See Hilde (Hilda; wife of Hagen) Hilde (daughter of Hagen), 1:210 Hilde (Hilda; wife of Hagen), 1:210 Hildebrand, 1:145 Hildebrandslied (Lay of Hildebrand), 1:145 Hildegarde of Bingen, 3:476 Hildesheim, monk of, 2:421 Hildr, 3:484 Hillary, Edmund, 3:515 Himinbjorg (Cliffs of Heaven), 2:219 Hina (Maui’s mother), 2:301 Hina of the Sea (Maui’s sister), 2:301 Hindu mythology birds, 1:185, 185–186; 2:364 demons, 2:380 dogs, 1:119 doomsday, 2:324 dragons, 1:127 (c) 2011 M.E.
All Rights Reserved. Index Hormisdas, 2:296 Horned Toad, in American Indian mythology, 3:628 Horror genre, 2:227–228 See also speciﬁc stories Horses in Eastern European folktales, 3:486 in German mythology, 2:390, 391 in Greek mythology, 2:232, 358–359 in Norse mythology, 2:342, 390, 399, 424 in Persian mythology, 2:397 in Russian mythology, 2:249 in Scottish mythology, 2:280 in Tibetan mythology, 3:605 white horses of England, 3:502–503 wooden, in Trojan War, 2:232, 286, 343; 3:466, 466–467 in world mythology, 1:130; 2:297 Horseshoes, as good luck charm, 2:228 Horus, 2:228–229, 229 exploits, 1:186; 2:328, 383, 408; 3:454 family, 2:248 origin, 2:221 role, 2:294 works on, 1:98–100, 186; 2:248 Horus-on-the-Horizon (Horemakhet), 2:229 Horus-son-of-Paneshe, 2:410 Horus-the-son-of-the-Nubianwoman, 2:410 Hostius, 1:148 Hottentot people.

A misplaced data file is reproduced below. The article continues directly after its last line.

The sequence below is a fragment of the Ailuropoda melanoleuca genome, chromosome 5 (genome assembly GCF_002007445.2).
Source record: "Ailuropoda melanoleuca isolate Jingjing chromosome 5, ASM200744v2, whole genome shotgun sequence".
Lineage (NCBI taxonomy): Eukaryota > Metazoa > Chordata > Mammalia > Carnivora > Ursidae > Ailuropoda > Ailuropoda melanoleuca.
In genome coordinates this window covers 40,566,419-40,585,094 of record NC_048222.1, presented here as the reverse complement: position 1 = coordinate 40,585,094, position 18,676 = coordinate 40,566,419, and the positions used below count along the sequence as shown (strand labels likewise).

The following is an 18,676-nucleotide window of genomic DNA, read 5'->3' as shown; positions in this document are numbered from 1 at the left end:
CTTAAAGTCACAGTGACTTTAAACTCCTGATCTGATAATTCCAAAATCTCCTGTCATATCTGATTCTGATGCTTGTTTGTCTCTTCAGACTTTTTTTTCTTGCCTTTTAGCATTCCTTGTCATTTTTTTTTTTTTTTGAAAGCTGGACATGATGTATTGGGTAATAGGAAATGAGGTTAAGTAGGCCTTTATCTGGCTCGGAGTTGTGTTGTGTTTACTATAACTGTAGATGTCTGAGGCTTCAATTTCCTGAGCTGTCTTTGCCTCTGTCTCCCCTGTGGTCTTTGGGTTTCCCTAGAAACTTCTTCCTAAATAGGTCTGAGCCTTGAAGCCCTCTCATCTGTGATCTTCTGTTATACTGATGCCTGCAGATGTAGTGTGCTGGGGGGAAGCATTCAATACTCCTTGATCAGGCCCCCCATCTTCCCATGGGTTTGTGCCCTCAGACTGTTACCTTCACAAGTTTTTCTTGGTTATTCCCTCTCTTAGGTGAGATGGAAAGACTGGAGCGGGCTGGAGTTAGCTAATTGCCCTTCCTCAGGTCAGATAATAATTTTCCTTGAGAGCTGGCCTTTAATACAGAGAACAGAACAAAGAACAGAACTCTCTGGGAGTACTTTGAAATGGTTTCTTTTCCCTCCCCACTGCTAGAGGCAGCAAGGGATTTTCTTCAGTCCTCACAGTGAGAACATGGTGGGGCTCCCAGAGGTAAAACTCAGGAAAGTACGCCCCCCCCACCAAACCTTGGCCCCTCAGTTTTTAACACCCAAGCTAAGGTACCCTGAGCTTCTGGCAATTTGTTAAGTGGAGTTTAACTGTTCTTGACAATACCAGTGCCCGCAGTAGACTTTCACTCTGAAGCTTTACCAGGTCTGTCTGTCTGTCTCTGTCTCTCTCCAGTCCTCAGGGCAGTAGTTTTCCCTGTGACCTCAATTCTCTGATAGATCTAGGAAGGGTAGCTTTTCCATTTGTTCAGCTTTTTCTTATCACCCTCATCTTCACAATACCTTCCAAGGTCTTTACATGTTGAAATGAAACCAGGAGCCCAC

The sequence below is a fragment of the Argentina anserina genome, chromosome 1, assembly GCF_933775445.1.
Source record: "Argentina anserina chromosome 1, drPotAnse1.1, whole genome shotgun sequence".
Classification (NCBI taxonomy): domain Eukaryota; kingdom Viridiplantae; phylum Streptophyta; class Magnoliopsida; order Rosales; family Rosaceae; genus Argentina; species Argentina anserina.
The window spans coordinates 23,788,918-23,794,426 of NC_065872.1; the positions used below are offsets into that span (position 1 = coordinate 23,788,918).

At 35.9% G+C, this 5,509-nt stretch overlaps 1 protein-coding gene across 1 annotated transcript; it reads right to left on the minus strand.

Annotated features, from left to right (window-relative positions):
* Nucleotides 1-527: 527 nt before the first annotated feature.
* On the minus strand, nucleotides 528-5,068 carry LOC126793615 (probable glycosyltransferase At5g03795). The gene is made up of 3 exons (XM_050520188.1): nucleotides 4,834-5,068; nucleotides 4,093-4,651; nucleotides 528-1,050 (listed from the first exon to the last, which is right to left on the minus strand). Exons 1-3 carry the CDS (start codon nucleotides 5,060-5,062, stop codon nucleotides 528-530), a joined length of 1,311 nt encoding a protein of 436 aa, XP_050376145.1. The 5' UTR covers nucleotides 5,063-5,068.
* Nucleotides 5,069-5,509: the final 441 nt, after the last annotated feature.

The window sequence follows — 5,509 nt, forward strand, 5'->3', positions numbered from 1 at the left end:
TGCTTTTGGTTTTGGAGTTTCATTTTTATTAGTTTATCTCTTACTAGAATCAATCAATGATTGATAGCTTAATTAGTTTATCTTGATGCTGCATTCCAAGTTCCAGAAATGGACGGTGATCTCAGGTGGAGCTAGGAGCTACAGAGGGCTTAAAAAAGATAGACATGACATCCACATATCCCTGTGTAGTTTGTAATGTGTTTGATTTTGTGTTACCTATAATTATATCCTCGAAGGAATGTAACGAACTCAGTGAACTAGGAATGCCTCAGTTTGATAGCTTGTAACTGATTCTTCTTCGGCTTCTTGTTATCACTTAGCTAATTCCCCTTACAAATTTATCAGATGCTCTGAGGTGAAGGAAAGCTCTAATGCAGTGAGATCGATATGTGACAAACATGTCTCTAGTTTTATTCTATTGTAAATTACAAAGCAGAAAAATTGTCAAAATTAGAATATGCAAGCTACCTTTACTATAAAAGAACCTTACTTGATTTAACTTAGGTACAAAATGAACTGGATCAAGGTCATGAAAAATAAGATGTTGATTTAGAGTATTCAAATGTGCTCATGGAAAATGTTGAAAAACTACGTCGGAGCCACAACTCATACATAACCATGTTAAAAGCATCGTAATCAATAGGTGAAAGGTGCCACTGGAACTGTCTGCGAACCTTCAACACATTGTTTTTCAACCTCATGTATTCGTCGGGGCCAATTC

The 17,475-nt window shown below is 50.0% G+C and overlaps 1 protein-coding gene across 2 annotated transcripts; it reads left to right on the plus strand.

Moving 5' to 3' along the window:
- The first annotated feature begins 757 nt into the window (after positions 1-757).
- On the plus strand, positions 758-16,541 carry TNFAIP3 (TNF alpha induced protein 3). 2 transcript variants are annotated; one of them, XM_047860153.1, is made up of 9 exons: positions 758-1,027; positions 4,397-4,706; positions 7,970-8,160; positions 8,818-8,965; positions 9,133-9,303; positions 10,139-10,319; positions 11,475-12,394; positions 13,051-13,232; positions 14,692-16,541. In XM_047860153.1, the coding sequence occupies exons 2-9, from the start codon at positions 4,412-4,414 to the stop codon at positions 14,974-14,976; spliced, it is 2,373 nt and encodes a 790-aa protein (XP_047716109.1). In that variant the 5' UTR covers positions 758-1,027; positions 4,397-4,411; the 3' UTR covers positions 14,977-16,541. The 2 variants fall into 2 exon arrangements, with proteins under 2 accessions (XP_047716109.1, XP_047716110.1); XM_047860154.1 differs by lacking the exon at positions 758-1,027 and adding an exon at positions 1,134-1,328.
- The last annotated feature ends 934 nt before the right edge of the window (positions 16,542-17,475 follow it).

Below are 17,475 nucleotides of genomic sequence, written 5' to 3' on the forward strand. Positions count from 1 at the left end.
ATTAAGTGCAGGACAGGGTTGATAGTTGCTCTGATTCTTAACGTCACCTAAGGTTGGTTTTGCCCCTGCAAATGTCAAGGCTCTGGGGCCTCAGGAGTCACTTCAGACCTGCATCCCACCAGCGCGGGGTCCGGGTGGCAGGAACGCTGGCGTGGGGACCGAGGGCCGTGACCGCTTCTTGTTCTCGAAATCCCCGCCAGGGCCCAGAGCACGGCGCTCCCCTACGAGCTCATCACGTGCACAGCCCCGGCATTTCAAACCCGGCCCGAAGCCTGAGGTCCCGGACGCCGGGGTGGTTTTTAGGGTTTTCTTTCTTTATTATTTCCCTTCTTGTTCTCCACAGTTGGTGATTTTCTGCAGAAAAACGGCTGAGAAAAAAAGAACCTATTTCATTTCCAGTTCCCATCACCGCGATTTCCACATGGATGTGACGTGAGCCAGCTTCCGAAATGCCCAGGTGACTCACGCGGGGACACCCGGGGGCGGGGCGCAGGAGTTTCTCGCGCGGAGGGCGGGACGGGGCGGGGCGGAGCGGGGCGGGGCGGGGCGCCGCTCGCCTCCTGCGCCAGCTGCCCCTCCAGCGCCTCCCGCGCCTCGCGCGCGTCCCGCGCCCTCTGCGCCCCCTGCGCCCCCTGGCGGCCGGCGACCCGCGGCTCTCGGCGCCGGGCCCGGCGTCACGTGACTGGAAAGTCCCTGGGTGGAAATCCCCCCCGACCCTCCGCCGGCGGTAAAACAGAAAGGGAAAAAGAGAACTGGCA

See Khoikhoi people Houdini, Harry, 1:194 –195 Hound of the Baskervilles, The (Doyle), 1:67, 119 Hounds of Annwn (Cwn Annwn), 1:119 “House Carpenter, The” (ballad), 1:53 “House of the Rising Sun, The (song), 1:53 Household Tales (Brothers Grimm).
See Kinder – und Hausmärchen (Children’s and Household Tales) Houses, haunted, 1:193–194 “How Jack Beat the Devil,” 1:112–113 How to Tell Stories (Iwaya), 2:252 How-and-why (pourquoi) tales, 1:xx; 3:518 Hrafnsmal (anonymous), 3:498 Hrist, 3:484 Hrodland, Count of the Marches of Brittany, 2:428 Hrothgar, king of Denmark, 1:63, 65 Hruntung, 2:441 Hsien, 2:242 Huang Di, emperor of China, 3:477–478 Hubbard, Mother, 1:89 Hudson, Henry, 2:307 Hug-Dietrich, 1:146 Hughes, Howard, 1:197 Hughes, Langston, 2:230 Huginn, 2:220, 342, 381 Hugo, Victor, 1:145; 2:348 Hugues Capet, 1:144 Huhi, 2:434 Huitzilopochtli, 1:44; 2:315–316 Hula, 2:359, 360 Huld, 2:329 Human beings, origin of in African mythology, 1:2, 15; 3:501, 502 in Australian Aboriginal mythology, 1:4 in Aztec mythology, 1:46 in Babylonian mythology, 1:102–103, 169; 3:455 in Chinese mythology, 1:127 in Filipino mythology, 1:165 in Greek mythology, 2:368 in Incan mythology, 2:238 in Mayan mythology, 2:366 in Sumerian mythology, 1:101–102; 3:455 Human sacriﬁce.